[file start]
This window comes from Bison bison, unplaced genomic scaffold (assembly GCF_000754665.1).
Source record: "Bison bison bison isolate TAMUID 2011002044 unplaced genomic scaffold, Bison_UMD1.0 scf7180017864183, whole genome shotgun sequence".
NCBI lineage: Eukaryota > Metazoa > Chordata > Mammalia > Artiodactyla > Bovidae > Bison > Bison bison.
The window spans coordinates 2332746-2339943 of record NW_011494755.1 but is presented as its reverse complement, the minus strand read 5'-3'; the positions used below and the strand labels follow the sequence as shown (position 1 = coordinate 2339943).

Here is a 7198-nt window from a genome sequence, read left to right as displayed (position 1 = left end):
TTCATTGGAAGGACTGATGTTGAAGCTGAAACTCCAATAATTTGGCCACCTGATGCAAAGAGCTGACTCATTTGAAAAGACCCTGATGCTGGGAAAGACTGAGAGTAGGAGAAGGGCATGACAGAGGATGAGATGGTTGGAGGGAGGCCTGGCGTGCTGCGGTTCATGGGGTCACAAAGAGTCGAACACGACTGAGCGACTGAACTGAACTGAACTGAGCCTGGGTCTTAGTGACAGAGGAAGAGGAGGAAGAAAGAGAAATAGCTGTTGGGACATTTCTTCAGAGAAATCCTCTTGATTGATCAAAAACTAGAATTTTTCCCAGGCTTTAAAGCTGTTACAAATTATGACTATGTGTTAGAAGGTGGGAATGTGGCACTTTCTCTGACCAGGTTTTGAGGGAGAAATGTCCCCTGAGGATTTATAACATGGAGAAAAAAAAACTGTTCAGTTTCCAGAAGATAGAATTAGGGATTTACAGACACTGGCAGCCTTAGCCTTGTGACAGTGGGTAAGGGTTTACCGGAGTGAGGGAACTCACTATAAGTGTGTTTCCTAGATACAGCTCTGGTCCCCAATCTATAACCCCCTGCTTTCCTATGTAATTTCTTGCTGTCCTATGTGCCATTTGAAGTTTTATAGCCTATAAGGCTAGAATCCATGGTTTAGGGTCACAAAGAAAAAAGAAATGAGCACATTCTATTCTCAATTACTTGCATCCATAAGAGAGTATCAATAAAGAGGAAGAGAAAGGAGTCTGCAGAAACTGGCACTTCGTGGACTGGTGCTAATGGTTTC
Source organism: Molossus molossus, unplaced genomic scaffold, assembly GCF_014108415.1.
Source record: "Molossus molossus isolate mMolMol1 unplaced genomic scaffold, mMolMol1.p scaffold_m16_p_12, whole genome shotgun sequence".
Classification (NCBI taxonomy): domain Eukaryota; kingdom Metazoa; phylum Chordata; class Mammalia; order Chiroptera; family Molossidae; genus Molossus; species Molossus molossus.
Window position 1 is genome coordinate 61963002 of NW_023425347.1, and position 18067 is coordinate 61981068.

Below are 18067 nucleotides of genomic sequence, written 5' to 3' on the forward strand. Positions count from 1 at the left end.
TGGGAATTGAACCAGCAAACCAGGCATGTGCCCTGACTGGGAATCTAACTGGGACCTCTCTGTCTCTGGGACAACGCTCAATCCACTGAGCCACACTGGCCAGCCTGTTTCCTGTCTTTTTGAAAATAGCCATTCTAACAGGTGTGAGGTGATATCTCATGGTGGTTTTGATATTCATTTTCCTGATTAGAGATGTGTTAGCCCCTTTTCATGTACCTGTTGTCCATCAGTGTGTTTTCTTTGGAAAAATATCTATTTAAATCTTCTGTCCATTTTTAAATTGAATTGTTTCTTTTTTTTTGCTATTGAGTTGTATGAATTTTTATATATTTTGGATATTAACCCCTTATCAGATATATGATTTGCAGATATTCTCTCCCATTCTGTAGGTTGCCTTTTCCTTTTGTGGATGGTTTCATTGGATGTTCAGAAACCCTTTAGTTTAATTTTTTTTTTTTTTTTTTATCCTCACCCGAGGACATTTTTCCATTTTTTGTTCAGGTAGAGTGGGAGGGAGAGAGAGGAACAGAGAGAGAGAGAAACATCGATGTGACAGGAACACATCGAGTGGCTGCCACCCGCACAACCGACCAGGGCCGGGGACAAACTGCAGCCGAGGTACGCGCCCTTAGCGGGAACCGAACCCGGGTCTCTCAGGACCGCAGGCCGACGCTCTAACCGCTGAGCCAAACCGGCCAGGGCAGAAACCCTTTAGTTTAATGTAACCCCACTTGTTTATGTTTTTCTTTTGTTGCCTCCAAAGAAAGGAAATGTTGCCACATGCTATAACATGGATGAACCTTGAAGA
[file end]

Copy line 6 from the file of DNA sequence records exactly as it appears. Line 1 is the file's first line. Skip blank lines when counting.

TTCATTGGAAGGACTGATGTTGAAGCTGAAACTCCAATAATTTGGCCACCTGATGCAAAGAGCTGACTCATTTGAAAAGACCCTGATGCTGGGAAAGACTGAGAGTAGGAGAAGGGCATGACAGAGGATGAGATGGTTGGAGGGAGGCCTGGCGTGCTGCGGTTCATGGGGTCACAAAGAGTCGAACACGACTGAGCGACTGAACTGAACTGAACTGAGCCTGGGTCTTAGTGACAGAGGAAGAGGAGGAAGAAAGAGAAATAGCTGTTGGGACATTTCTTCAGAGAAATCCTCTTGATTGATCAAAAACTAGAATTTTTCCCAGGCTTTAAAGCTGTTACAAATTATGACTATGTGTTAGAAGGTGGGAATGTGGCACTTTCTCTGACCAGGTTTTGAGGGAGAAATGTCCCCTGAGGATTTATAACATGGAGAAAAAAAAACTGTTCAGTTTCCAGAAGATAGAATTAGGGATTTACAGACACTGGCAGCCTTAGCCTTGTGACAGTGGGTAAGGGTTTACCGGAGTGAGGGAACTCACTATAAGTGTGTTTCCTAGATACAGCTCTGGTCCCCAATCTATAACCCCCTGCTTTCCTATGTAATTTCTTGCTGTCCTATGTGCCATTTGAAGTTTTATAGCCTATAAGGCTAGAATCCATGGTTTAGGGTCACAAAGAAAAAAGAAATGAGCACATTCTATTCTCAATTACTTGCATCCATAAGAGAGTATCAATAAAGAGGAAGAGAAAGGAGTCTGCAGAAACTGGCACTTCGTGGACTGGTGCTAATGGTTTC